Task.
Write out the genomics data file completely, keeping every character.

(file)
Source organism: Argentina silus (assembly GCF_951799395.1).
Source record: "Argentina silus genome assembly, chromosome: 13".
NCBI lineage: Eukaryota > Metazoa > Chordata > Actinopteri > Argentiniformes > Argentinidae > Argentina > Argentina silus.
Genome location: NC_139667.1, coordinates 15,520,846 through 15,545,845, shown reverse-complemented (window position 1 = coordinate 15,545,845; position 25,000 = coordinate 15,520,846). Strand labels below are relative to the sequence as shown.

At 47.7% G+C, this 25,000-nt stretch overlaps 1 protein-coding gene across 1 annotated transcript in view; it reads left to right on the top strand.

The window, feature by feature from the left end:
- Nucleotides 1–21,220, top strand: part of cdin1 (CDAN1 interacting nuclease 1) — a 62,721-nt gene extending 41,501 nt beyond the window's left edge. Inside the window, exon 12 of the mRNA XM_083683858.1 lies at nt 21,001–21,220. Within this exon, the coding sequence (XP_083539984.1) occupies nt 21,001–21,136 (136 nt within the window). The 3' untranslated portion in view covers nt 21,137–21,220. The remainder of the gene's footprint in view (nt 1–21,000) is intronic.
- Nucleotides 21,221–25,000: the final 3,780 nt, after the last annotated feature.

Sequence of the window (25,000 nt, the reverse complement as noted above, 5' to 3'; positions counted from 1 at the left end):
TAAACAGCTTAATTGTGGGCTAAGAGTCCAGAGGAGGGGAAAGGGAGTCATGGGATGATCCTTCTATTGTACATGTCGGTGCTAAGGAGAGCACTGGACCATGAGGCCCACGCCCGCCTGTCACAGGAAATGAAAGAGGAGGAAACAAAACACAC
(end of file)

Source organism: Argentina silus (assembly GCF_951799395.1).
Source record: "Argentina silus genome assembly, chromosome: 13".
NCBI lineage: Eukaryota > Metazoa > Chordata > Actinopteri > Argentiniformes > Argentinidae > Argentina > Argentina silus.
Genome location: NC_139667.1, coordinates 15,520,846 through 15,545,845, shown reverse-complemented (window position 1 = coordinate 15,545,845; position 25,000 = coordinate 15,520,846). Strand labels below are relative to the sequence as shown.

At 47.7% G+C, this 25,000-nt stretch overlaps 1 protein-coding gene across 1 annotated transcript in view; it reads left to right on the top strand.

The window, feature by feature from the left end:
- Nucleotides 1–21,220, top strand: part of cdin1 (CDAN1 interacting nuclease 1) — a 62,721-nt gene extending 41,501 nt beyond the window's left edge. Inside the window, exon 12 of the mRNA XM_083683858.1 lies at nt 21,001–21,220. Within this exon, the coding sequence (XP_083539984.1) occupies nt 21,001–21,136 (136 nt within the window). The 3' untranslated portion in view covers nt 21,137–21,220. The remainder of the gene's footprint in view (nt 1–21,000) is intronic.
- Nucleotides 21,221–25,000: the final 3,780 nt, after the last annotated feature.

Sequence of the window (25,000 nt, the reverse complement as noted above, 5' to 3'; positions counted from 1 at the left end):
TAAACAGCTTAATTGTGGGCTAAGAGTCCAGAGGAGGGGAAAGGGAGTCATGGGATGATCCTTCTATTGTACATGTCGGTGCTAAGGAGAGCACTGGACCATGAGGCCCACGCCCGCCTGTCACAGGAAATGAAAGAGGAGGAAACAAAACACAC